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Showing posts from February, 2007

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Atlantic Yards/Pacific Park infographics: what's built/what's coming/what's missing, who's responsible, + project FAQ/timeline (pinned post)

Nets for sale? Document suggests cash flow stops in 2013

Could the Nets be for sale after the Atlantic Yards project is under way? There's certainly a hint of that in the Combined Returns Summary prepared by Forest City Ratner and released by the Empire State Development Corporation. The document estimates cash flow and investment internal rate of return starting in 2004 for both the "Team and Arena Investment" and also the "Real Estate Investment." The "Team and Arena Investment" ends in 2013. (Click to enlarge.) The "Real Estate Investment" ends in 2015. Could the Nets be on the block before the project is completed? (The scheduled completion date is 2016, but even project landscape architect Laurie Olin admits it could take 20 years.) I wrote last year about a clause in the General Project Plan that allowed for the sale of the Nets before the completion of the arena. Now this may just be a separate accounting line, given that the document is "for discussion purposes only." And ther

"Actual results may vary"

From the Atlantic Yards Combined Returns Summary released by the Empire State Development Corporation and provided by Forest City Ratner.

ESDC-released documents from Forest City lack vital information

The Empire State Development Corporation released three pages of Forest City Ratner-prepared documents estimating investment returns over 12 years. I'll have more analysis later, but it's important to remember that these pages differ greatly from the financing plan that the Metropolitan Transportation Authority required from bidders for the Vanderbilt Yard, and which Develop Don't Destroy Brooklyn and other organizations tried in vain to see. Firstly, that financial plan covered 20 years, not little more than a decade. Secondly, the MTA required (p. 15, or PDF p. 18) the developer to account for "sources and uses"--in other words, the combination of subsidies, investment funds, and internal funds that would be used. Required were: a. Development schedule and budget; b. Sources and uses statement; (i) Sources, amounts, terms and conditions of financing, and the Proposer’s equity; and (ii) Breakdown of uses of funds in the project, including an itemized list of a

A dozen planned demolitions would create "facts on the ground," isolate plaintiffs

With the filing of papers preliminary to the demolition of 12 properties it owns within the Atlantic Yards footprint, developer Forest City Ratner--even as a pending eminent domain case constrains it from construction work on the planned arena--seems poised to create "facts on the ground," empty lots that would foster both a perception of isolation and a sense of the project's inevitability. The demolitions would include the Ward Bakery on Pacific Street, which preservationists have hoped to see saved for adaptive reuse, but instead would be razed for an interim surface parking lot. Among those most starkly impacted would be the residents still within the 22-acre footprint. Take, for example, the four story apartment house at 624 Pacific Street (above). In the fall of the 2005, when the above picture was taken, the house was bordered on both sides by existing buildings. Last summer, after the developer demolished two properties to the west deemed structurally unsound, 62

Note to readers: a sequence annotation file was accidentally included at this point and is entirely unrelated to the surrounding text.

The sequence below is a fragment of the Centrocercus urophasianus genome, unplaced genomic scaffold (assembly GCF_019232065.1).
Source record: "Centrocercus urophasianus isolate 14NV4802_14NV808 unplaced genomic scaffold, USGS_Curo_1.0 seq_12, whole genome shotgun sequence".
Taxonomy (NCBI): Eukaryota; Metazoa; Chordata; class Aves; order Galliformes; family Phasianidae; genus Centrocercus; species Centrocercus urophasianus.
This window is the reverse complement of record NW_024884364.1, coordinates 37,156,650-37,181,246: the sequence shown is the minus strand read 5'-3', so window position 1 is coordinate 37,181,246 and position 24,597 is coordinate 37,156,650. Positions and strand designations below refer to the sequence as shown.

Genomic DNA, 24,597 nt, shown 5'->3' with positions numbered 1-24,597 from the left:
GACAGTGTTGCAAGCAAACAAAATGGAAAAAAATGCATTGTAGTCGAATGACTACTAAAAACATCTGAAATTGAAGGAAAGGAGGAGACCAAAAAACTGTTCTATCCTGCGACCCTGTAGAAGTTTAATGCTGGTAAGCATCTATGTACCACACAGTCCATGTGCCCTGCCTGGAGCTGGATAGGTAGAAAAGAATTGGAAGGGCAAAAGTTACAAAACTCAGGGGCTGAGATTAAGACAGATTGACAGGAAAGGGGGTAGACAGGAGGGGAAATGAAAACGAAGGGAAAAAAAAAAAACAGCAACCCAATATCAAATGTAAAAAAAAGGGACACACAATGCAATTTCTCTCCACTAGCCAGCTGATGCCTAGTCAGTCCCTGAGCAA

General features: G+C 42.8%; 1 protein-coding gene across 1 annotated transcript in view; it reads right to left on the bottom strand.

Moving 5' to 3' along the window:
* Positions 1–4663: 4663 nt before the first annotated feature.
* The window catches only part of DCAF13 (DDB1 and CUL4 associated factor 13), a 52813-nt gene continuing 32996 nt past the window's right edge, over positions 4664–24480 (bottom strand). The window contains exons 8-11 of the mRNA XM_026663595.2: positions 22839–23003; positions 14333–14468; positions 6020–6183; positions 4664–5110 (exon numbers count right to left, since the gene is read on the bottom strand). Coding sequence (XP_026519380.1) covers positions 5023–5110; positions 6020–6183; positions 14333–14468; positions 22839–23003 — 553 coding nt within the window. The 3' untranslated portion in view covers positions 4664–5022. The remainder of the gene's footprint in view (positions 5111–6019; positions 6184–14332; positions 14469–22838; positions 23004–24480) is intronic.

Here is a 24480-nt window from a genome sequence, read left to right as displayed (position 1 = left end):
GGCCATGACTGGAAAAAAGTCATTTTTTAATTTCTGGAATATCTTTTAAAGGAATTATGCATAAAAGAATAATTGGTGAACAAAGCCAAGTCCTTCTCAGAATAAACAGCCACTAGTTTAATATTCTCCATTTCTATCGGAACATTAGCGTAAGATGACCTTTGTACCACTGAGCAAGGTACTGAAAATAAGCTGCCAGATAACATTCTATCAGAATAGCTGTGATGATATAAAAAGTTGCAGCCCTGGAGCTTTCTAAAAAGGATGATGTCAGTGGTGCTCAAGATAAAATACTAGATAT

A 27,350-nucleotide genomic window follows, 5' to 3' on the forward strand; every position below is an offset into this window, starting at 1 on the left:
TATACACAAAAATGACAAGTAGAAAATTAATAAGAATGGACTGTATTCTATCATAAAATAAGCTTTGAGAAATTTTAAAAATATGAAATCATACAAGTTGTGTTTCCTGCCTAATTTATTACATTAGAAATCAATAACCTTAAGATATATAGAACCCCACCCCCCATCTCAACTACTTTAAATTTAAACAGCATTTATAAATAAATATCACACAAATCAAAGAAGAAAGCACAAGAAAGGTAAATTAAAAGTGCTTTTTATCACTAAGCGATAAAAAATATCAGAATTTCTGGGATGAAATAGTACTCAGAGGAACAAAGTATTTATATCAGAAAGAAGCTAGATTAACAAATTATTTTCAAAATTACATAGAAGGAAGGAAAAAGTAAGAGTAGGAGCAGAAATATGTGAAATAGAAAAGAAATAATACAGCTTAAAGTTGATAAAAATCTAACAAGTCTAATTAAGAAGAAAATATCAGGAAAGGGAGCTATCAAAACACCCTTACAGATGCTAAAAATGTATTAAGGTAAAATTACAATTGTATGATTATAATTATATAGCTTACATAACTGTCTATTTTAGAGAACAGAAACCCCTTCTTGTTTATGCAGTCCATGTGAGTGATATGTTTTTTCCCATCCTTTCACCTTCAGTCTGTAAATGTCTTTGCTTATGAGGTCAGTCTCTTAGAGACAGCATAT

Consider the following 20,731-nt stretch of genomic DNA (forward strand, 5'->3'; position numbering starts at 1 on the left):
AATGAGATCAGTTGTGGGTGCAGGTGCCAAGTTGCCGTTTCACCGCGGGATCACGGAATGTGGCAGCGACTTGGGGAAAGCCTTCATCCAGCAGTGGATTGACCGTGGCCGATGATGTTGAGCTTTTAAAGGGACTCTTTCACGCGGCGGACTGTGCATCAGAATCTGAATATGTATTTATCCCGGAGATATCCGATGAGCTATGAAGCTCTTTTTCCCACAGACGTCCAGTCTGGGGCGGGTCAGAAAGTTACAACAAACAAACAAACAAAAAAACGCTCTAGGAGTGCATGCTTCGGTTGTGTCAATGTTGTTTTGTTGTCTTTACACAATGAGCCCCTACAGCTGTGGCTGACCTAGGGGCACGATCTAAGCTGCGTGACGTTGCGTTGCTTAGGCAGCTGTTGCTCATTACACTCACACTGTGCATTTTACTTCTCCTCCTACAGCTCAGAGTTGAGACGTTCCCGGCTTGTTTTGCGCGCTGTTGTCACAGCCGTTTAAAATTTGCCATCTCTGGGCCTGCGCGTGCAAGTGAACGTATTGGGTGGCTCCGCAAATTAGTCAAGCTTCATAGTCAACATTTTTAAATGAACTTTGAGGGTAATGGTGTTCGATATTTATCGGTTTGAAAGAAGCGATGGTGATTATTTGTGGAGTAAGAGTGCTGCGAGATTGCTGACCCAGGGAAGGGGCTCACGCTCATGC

As ESDC waits to name AY environmental monitor, Dean Street residents lose water supply, face FCR obfuscation

On February 5, the Empire State Development Corporation (ESDC) issued a request for proposals for an environmental monitor to oversee construction activities within the Atlantic Yards project. Responses were due February 26, with selection expected in two weeks. However, for residents of Dean Street between Carlton and Vanderbilt avenues—a block that on the south side borders the project footprint and on the north side is within the footprint—that oversight seems already overdue. On Tuesday, they lost their water supply for four hours owing to a worker’s error, and found the inconvenience compounded by a lack of information available from Forest City Ratner’s newly-established Atlantic Yards Community Liaison Office . The likelihood of at least a dozen building demolitions within the next few months makes the issue even more pressing. The following account, written yesterday, was provided to me by Dean Street resident Peter Krashes, who looked into the issue as president of the Dean S

After Brennan's lawsuit, ESDC poised to release Ratner’s profit projections

Brooklyn Assemblyman Jim Brennan, joined by State Senator Velmanette Montgomery, has gone to court in an attempt to force the Empire State Development Corporation (ESDC) to answer his Freedom of Information Law (FOIL) request to see the projected costs, revenues, and profits for Forest City Ratner’s Atlantic Yards plan--a prelude to arguing for a reduction in the project’s size. While Brennan's effort had been rejected by the ESDC under the administration of Gov. George Pataki, the New York Sun reports today that new Gov. Eliot Spitzer's administration has indicated that it's willing to comply--and the documents should be released shortly. The ESDC, two months before it approved the Atlantic Yards project, last October rejected Brennan's FOIL request , though the ESDC later released a different fiscal document, regarding the plan’s projected fiscal impact, meaning the net new tax revenues to the city and state. (That number dropped dramatically in December.) Brennan (